That No leads to a Yes. A Yes inside, and perhaps, at some point, a Yes outside, too. A Yes to one hoop, and then another. But that first Yes is the most important. That one that says Yes, this is what I meant to write, and Yes, this is the best I can write it.
This, to me, is the value of difficulty.
It’s like with running (because I like running): you decide you want to be in the Olympics. You go out and you train for six months, running hard, three days a week. You get fitter and faster. You fly. You feel great. And then you go to a race full of Olympic hopefuls. You’re going to run the 1500m. You’ve been training for it. You’re fast.
The gun goes off, you run, and run, and you cross the finish line. You’re fast! You ran it in five minutes. The problem, of course, is that the other hopefuls all ran it in under four minutes. One guy even broke three and a half…
So what do you do?
The next week you hear about another race. Last year, no one ran this race under five and a half minutes. You can win this race. And you’re fast. Not many people can run 1500m in five minutes. You feel great. You’re healthy. Picking up this running thing was the best thing you ever did. You’re happy running.
What do you do?
Do you go to this other race? You’ll be successful. You’ll be fast and happy. Why not? There’s nothing stopping you. And it’s a great choice.
But maybe you’ll always wonder what it would be like to be in the Olympics.
And, the thing is, it’s not even about being in the Olympics. It’s not about winning a medal, or some idea of glory, or a tag you can put on your chest, or the title you put after your name on a business card. It’s about a simple question: how fast can you run?
You can go to the second race. You’ll be happy. But you could also look at those runners heading to the Olympics. Why were they faster? Were they simply better and more talented than you? Or are they going to the Olympics because they did not train for six months, but for sixteen years? Because they did not run three days a week, but seven? Because, perhaps, they put everything into their running, studying and training and endlessly searching out, step by step, the perfect biomechanical rhythms?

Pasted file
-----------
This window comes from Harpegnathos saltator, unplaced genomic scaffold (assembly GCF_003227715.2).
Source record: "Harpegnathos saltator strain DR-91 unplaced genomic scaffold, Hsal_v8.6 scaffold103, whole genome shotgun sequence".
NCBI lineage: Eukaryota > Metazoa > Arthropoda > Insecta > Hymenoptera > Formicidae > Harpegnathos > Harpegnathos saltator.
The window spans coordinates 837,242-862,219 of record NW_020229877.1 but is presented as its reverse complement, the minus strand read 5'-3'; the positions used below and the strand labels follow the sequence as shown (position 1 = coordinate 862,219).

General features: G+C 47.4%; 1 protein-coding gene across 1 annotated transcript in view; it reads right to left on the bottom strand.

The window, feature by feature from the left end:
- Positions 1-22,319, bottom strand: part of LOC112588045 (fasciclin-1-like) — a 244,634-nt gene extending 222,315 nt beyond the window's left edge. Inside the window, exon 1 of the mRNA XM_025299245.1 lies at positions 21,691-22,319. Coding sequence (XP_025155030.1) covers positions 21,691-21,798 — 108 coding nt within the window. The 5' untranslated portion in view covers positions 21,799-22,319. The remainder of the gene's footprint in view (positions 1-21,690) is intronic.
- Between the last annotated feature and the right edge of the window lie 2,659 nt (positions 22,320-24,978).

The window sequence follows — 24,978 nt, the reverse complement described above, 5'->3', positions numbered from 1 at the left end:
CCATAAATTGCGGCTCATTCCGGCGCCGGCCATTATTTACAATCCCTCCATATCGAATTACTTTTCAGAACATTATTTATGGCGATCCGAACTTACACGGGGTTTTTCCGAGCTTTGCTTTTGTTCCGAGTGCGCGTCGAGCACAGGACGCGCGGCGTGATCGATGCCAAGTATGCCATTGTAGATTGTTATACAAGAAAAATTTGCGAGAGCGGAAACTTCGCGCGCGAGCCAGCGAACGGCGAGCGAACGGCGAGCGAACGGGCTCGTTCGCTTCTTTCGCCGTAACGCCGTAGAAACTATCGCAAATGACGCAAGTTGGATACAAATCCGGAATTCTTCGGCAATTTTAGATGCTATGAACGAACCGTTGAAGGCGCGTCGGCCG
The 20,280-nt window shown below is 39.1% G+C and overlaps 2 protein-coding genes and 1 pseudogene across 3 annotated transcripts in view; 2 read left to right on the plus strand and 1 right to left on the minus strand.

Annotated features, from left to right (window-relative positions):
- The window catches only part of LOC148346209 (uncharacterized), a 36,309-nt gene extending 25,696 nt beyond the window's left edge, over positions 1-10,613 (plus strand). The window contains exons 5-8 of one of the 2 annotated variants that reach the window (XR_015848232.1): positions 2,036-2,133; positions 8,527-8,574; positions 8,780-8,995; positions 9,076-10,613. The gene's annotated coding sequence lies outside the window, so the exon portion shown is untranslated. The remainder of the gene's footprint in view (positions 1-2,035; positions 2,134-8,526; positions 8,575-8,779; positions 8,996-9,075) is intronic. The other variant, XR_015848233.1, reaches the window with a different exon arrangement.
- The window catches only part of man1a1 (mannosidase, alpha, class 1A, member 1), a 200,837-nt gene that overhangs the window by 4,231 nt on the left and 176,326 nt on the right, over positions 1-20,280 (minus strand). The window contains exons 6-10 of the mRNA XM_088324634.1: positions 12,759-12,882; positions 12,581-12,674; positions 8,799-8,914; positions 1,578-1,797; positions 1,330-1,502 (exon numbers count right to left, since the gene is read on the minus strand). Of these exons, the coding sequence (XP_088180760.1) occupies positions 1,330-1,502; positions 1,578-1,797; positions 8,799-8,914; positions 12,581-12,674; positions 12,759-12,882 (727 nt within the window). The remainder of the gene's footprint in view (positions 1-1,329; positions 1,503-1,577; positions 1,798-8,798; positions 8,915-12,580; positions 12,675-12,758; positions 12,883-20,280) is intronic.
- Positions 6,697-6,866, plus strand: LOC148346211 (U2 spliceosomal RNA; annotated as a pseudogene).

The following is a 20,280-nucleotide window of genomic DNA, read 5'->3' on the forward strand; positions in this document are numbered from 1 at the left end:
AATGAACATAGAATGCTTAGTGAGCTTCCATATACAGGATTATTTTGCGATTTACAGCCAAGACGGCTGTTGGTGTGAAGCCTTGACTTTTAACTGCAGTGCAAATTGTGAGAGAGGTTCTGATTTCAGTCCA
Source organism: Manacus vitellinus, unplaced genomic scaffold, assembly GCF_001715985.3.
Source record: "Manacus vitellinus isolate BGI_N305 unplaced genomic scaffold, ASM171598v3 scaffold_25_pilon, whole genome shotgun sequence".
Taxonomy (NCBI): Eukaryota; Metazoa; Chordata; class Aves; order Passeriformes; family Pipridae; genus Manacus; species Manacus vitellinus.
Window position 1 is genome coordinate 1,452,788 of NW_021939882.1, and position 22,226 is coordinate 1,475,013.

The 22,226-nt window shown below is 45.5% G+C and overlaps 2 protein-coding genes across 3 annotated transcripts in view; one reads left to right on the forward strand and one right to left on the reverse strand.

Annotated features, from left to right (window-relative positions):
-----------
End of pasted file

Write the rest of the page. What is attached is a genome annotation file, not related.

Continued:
There are no wrong paths, no wrong choices. And it is not about self-publishing or traditional publishing. These are, in the end, rather fickle determiners. It’s about the writing. That, in the end, is all that really matters.
And perhaps, for some, it’s a moot point. Different writers have different wants for their writing. Not every writer will want to face the hardship and toil involved in learning to write the very best thing they can write. Many people will write something, love it, and simply want to share it.
There’s something wonderful about this, and something pure. This is the heart of writing: the desire to communicate, to share something.
And yet I believe, too, in writing as an art. I believe in the power of difficulty. Every year, running records are broken. We go faster and faster because something is pushing us, hurling us past our boundaries, past all the things that once held us back. We have something to reach for, a chance to find the best of ourselves. It is difficult, and perhaps impossible. And yet we run.
We do not know our potential until we try. Until we push ourselves. Until we find out what lies on the other side of difficulty.
I worry, in a world of self-publishing, that many writers capable of greatness will settle for good, or pretty good, or good enough. Some, certainly, will find greatness, will push themselves regardless of the influence of the worlds in which they move and write. But human nature is human nature, and it’s oh so easy to run downhill, oh so easy to settle, perhaps, without even knowing we're settling.
And yet a lot of writers in the traditional system, perhaps, would never reach this point. They would run that first race, see how far behind the other runners they were, and hang up their cleats. No Olympics, no local race. Just a few beers, more time on the couch, and those moments, in the silence of memory, when they recall the feel of the ground beneath their feet, that sense of floating, of flying, of running.
Perhaps self-publishing can keep dreams alive, can keep these people writing. But how will writers push their writing to new heights when it’s so easy to run downhill and the world is tilting ever southward?
What about you? I know some of you have self-published, and I’d love hear your thoughts (whatever the path you’ve chosen). What led to your choice? What has it meant to your writing? How do you push yourself, or is that even important? What does the difficulty of writing mean to you? And are you better for it?
And how fast can you run?